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Looking at the datasheet for the TI ADS8671, it says this device can do 1 MSPS (one million samples per second, right?)

enter image description here

I would think this would allow sampling of theoretically up to 500 kHz, in practice a little less for the antialising filter.

But on page 25, it shows the frequency response of the integrated antialising filter well below that:

enter image description here

So for 1 MSPS I get a flat passband only up to 15 kHz? Can that be right?

Further confusing to me is this datasheet describes two ADCs, one with 1 MSPS and another 500 kSPS, yet describes only one filter. And it says the "filter is typically set to 15 kHz". Does "typically set" imply the filter is programmable? I see no such capability in the datasheet.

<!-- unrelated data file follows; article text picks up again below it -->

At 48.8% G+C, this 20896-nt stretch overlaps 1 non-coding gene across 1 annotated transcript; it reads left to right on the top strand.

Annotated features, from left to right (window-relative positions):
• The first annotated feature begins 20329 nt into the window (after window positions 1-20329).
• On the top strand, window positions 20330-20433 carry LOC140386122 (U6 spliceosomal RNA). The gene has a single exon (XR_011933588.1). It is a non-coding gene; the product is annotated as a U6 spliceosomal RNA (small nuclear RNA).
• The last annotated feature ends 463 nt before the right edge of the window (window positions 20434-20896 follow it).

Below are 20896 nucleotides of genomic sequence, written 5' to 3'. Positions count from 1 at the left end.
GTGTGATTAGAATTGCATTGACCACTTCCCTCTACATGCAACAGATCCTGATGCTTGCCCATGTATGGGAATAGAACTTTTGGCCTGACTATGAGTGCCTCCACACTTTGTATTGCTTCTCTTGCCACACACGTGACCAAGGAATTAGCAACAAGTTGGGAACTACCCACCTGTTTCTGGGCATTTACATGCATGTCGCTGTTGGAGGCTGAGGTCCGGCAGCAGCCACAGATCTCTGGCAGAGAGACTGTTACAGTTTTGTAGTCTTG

What am I missing?

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  • \$\begingroup\$ It does have a bandwidth of only 15 kHz due to the AA filter but it’s intended to be used in daisy chain with several other devices and this requires fast sampling and an extended period of churning out data through all the daisy chained devices. It’s AA filter appears only to be 20 dB per decade and this isn’t that great either but, in daisy chain with a dozen other devices or more it fits the bill. Have a good day Phil. \$\endgroup\$ – Andy aka Feb 24 '18 at 14:42
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I believe this answer on the DSP StackExchange is why. As Andy mentions, 20dB for an AA filter isn't all that great, if the Nyquist frequency isn't much higher than twice your sampling frequency. But, by pushing your Nyquist frequency far higher than your AA filter's cutoff, the magnitude of any aliased signals will be reduced markedly, while reducing the cost of the chip as a whole.

I've wondered this too and never thought to ask about it, so I (pending criticism of this response) learned something here :)

As far as your question about "typically set", I will hazard a guess (though I can't ascertain what the authors meant): the frequency response of the filter appears to change somewhat with different Vref's, and as such the -3dB frequency shifts slightly, "typically" at 15kHz.

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